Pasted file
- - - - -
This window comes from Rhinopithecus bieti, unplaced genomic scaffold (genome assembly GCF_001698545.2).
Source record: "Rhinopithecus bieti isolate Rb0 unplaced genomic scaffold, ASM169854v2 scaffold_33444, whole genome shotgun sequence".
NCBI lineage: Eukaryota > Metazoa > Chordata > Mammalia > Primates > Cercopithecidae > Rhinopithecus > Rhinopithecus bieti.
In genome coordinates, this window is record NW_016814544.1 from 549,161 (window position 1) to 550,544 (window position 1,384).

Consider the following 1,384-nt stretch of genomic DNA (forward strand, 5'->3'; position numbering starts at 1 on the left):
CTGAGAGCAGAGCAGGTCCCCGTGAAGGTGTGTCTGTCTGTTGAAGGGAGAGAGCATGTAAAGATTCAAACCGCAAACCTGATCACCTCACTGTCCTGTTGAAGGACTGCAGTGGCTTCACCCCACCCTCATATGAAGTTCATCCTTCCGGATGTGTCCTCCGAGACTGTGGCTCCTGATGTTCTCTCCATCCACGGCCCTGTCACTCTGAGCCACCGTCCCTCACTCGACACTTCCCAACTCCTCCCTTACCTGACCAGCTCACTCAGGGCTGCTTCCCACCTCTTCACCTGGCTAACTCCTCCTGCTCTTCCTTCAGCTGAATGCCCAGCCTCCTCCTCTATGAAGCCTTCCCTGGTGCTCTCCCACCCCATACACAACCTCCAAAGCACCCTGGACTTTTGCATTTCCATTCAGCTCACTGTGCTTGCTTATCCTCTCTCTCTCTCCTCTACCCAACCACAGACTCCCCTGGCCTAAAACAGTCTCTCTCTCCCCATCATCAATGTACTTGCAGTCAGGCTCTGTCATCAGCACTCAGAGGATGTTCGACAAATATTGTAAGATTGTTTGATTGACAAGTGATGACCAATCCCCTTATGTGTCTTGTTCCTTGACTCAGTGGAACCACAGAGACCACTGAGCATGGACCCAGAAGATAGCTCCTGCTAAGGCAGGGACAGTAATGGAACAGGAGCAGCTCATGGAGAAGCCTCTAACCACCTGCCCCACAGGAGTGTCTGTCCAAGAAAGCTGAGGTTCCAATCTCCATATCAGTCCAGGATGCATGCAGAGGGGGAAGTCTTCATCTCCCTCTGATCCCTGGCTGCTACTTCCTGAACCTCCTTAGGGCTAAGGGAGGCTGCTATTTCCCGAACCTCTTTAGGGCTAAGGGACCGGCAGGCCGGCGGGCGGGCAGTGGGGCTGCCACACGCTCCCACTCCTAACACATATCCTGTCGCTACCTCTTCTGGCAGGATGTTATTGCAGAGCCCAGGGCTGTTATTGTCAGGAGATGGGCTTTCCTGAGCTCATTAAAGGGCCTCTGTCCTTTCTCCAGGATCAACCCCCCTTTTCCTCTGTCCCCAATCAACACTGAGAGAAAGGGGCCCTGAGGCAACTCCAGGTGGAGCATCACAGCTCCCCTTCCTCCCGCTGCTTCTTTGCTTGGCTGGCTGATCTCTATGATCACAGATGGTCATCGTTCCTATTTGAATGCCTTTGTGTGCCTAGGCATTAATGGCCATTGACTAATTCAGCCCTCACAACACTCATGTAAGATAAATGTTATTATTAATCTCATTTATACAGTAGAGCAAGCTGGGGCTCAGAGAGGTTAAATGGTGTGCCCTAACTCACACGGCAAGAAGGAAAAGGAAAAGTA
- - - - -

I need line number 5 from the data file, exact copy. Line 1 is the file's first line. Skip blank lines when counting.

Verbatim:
Consider the following 1,384-nt stretch of genomic DNA (forward strand, 5'->3'; position numbering starts at 1 on the left):